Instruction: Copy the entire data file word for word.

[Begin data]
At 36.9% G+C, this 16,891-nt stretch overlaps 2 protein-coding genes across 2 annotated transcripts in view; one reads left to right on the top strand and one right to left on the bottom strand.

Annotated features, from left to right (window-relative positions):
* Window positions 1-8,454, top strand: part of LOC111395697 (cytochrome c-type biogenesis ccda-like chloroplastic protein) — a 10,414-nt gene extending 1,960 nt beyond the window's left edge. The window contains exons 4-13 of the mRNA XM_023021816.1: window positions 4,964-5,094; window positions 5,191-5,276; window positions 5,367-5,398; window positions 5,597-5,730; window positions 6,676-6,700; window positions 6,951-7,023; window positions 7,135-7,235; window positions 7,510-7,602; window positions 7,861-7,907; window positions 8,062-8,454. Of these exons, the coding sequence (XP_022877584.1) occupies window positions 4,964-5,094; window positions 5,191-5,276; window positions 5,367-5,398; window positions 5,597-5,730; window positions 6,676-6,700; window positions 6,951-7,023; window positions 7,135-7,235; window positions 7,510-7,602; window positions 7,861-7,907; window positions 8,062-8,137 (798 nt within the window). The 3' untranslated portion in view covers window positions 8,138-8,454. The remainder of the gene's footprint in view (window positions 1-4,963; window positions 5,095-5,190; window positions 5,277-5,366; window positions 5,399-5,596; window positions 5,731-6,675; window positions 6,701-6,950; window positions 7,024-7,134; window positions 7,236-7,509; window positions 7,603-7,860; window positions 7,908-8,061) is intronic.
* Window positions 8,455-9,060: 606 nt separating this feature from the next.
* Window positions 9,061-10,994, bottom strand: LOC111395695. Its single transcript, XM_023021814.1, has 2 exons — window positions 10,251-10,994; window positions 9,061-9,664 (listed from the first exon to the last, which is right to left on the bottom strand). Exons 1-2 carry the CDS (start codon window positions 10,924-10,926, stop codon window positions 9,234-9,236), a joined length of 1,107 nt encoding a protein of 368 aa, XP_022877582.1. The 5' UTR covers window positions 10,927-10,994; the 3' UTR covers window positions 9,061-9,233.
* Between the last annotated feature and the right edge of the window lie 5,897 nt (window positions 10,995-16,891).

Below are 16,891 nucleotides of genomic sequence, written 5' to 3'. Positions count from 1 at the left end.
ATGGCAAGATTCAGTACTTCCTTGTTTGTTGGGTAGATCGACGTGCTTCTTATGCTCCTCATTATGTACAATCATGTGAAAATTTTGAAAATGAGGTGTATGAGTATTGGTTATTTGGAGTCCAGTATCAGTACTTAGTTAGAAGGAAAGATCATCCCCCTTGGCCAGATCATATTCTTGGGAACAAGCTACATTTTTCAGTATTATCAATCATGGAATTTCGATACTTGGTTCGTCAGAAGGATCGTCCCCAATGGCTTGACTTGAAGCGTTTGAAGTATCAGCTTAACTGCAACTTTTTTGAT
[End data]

At 36.9% G+C, this 16,891-nt stretch overlaps 2 protein-coding genes across 2 annotated transcripts in view; one reads left to right on the top strand and one right to left on the bottom strand.

Annotated features, from left to right (window-relative positions):
* Window positions 1-8,454, top strand: part of LOC111395697 (cytochrome c-type biogenesis ccda-like chloroplastic protein) — a 10,414-nt gene extending 1,960 nt beyond the window's left edge. The window contains exons 4-13 of the mRNA XM_023021816.1: window positions 4,964-5,094; window positions 5,191-5,276; window positions 5,367-5,398; window positions 5,597-5,730; window positions 6,676-6,700; window positions 6,951-7,023; window positions 7,135-7,235; window positions 7,510-7,602; window positions 7,861-7,907; window positions 8,062-8,454. Of these exons, the coding sequence (XP_022877584.1) occupies window positions 4,964-5,094; window positions 5,191-5,276; window positions 5,367-5,398; window positions 5,597-5,730; window positions 6,676-6,700; window positions 6,951-7,023; window positions 7,135-7,235; window positions 7,510-7,602; window positions 7,861-7,907; window positions 8,062-8,137 (798 nt within the window). The 3' untranslated portion in view covers window positions 8,138-8,454. The remainder of the gene's footprint in view (window positions 1-4,963; window positions 5,095-5,190; window positions 5,277-5,366; window positions 5,399-5,596; window positions 5,731-6,675; window positions 6,701-6,950; window positions 7,024-7,134; window positions 7,236-7,509; window positions 7,603-7,860; window positions 7,908-8,061) is intronic.
* Window positions 8,455-9,060: 606 nt separating this feature from the next.
* Window positions 9,061-10,994, bottom strand: LOC111395695. Its single transcript, XM_023021814.1, has 2 exons — window positions 10,251-10,994; window positions 9,061-9,664 (listed from the first exon to the last, which is right to left on the bottom strand). Exons 1-2 carry the CDS (start codon window positions 10,924-10,926, stop codon window positions 9,234-9,236), a joined length of 1,107 nt encoding a protein of 368 aa, XP_022877582.1. The 5' UTR covers window positions 10,927-10,994; the 3' UTR covers window positions 9,061-9,233.
* Between the last annotated feature and the right edge of the window lie 5,897 nt (window positions 10,995-16,891).

Below are 16,891 nucleotides of genomic sequence, written 5' to 3'. Positions count from 1 at the left end.
ATGGCAAGATTCAGTACTTCCTTGTTTGTTGGGTAGATCGACGTGCTTCTTATGCTCCTCATTATGTACAATCATGTGAAAATTTTGAAAATGAGGTGTATGAGTATTGGTTATTTGGAGTCCAGTATCAGTACTTAGTTAGAAGGAAAGATCATCCCCCTTGGCCAGATCATATTCTTGGGAACAAGCTACATTTTTCAGTATTATCAATCATGGAATTTCGATACTTGGTTCGTCAGAAGGATCGTCCCCAATGGCTTGACTTGAAGCGTTTGAAGTATCAGCTTAACTGCAACTTTTTTGAT